ADAM RESCH BEGAN HIS CAREER BY TRYING HIS HAND AT CAPTURING SPORTS IN ACTION, AND NOW HE’S USING THOSE SKILLS TO CHALLENGE THE BOUNDS OF TRADITIONAL ARCHITECTURE AND INTERIOR PHOTOGRAPHY.
Adam Resch has never been afraid to demonstrate a bit of creative enterprise when it comes to getting his own way.
It started when he was still at school and began jumping the fences at rugby league games to glean tips off the busy sideline photographers. It amplified when in 2001 he was offered work experience at a multinational camera retail outlet and he convinced them to employ him fulltime so he could take advantage of the generous employee discount. And it continues to this day when the 31-year-old bends the ears of estate agents in the hopes they will break with tradition and adopt a more fluid way of capturing their vendor’s offerings.
It may be nearly a decade since receiving his first paid commission, but it was nearly half a lifetime ago when the young Sydney-sider first began taking pictures. Having topped the class in photography in years 11 and 12, Adam initially picked up photography as a hobby, shooting whenever he had spare time, yet never imaging it would one day lead to a career.
But after learning to understand the capabilities of good equipment, the passion of the professional photography community and their willingness to share their expertise with anyone who showed an interest, he realised that when put altogether he had everything he needed to give it a red, hot go.
“These days people are too focussed on themselves. [But] the photography community is very friendly and supportive of one another. Every photographer I meet is generally a friendly nice person. When I first wanted to [turn pro] people would say: ‘That’s a tough industry to be successful in’. I always saw that as a challenge. Challenges keep you excited and have made me want to achieve more and more both in photography and life in general.”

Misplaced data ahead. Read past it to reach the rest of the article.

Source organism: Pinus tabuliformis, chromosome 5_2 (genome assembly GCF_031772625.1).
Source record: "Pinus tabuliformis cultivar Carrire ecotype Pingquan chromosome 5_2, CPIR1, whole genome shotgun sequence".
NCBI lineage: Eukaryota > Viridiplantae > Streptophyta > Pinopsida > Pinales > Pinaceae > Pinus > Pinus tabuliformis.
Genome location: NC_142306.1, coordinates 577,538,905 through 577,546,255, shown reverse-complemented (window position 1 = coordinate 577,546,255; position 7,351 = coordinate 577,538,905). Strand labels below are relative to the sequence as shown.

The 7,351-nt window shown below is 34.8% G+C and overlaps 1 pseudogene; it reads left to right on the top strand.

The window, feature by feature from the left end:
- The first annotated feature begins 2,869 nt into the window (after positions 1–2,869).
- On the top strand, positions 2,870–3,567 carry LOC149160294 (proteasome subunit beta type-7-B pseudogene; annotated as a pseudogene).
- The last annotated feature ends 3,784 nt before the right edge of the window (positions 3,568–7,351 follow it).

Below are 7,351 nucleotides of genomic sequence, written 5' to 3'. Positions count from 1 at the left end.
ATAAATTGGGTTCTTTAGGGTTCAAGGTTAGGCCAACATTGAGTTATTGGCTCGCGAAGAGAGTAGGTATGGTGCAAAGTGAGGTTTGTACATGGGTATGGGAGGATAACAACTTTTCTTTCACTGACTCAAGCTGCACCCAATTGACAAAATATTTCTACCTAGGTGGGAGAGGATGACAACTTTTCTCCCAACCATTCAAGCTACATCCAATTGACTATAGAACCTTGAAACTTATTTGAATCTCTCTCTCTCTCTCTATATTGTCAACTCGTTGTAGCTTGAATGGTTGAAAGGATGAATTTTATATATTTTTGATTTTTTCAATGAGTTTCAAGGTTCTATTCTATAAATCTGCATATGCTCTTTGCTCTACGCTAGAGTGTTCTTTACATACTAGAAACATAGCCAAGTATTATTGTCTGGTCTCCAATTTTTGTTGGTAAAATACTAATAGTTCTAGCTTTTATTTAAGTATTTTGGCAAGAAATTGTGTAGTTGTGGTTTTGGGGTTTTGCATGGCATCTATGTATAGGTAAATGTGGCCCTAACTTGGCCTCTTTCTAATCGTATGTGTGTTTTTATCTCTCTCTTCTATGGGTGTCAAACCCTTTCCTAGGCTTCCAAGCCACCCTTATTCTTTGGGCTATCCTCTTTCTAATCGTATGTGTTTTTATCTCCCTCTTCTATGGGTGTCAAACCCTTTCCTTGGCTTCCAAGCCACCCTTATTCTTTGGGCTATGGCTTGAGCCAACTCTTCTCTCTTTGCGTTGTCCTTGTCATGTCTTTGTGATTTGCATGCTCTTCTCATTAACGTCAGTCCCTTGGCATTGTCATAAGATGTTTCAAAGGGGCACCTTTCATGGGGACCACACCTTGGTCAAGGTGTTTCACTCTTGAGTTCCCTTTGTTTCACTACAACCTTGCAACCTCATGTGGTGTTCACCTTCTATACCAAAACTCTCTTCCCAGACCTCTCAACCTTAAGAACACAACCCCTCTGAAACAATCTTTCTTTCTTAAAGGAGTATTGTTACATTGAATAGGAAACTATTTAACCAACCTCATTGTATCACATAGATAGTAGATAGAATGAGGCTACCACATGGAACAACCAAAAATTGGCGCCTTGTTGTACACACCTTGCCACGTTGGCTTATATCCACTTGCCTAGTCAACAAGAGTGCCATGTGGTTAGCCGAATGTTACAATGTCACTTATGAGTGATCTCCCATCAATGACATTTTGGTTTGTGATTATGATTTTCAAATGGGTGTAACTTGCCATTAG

In 2006, he undertook a Certificate IV in photo imaging through Ultimo TAFE and later secured his first full-time work in the sector when he was employed to shoot images for a real estate marketing company based in Surry Hills. “I went for an interview and got the job with no experience. Initially at the start I didn’t know if I liked interiors and architecture photography. But after six months in the job I came to love it.”
Feeling the fear and doing it anyway, 2011 saw him launch his eponymous photography business and in 2016 upgraded his camera equipment to Nikon.
Today his camera of choice is the Nikon D810 accompanied by the NIKKOR AF-S 14-24mm f/2.8G ED and NIKKOR AF-S 24-70mm f/2.8G ED lenses. “I wanted a camera that was the best in dynamic range. In my field, highlight and shadow detail is very important. After doing my research I found that the majority of Nikon cameras dynamic range was superior to other brands.”
Unlike the real estate assistant who broke her leg after falling down stairs on his commercial shoot, Adam and his Nikons have yet to put a foot wrong. Captivated by the variety of different buildings to which he is exposed, Adam has been quick to build up a core base of real estate agencies, property developers, architects, interior designers and stylists eager to use his skills to promote their own.
Around 85 percent of his work is in real estate however his imagery has wide appeal appearing across a multitude of print and digital media, including Grand Designs Magazine and multiple architect, building company and real estate websites. While the difficulties of navigating traffic to attend bookings across the city sometimes gets him down, he says the most enjoyable part of his work is getting up close and personal to some of Sydney’s most expensive, and iconic, buildings and homes.
“I’m very particular with my interior work. My attention to detail in setting up images is what I pride myself in. At the start of my career in real estate photography it was all about wide images. Recently this has shifted and agencies are more open to capturing more creatively using tighter composed images. Most of my clients now want to incorporate [a variety] of creative images among the more [traditional-style] shots.”
With the last-minute nature of his work, Adam says it is difficult to anticipate what the next few months will bring from a professional stand point but Spring is traditionally his busiest period. His calendar from last year shows he did more than 80 interior and architecture jobs in just one four-week period.
“December is very quiet for me I generally like do an Australia road trip and focus on nature/landscape photography as this is my chill out photography away from my busy work schedule.”
[Words by Tracey Porter]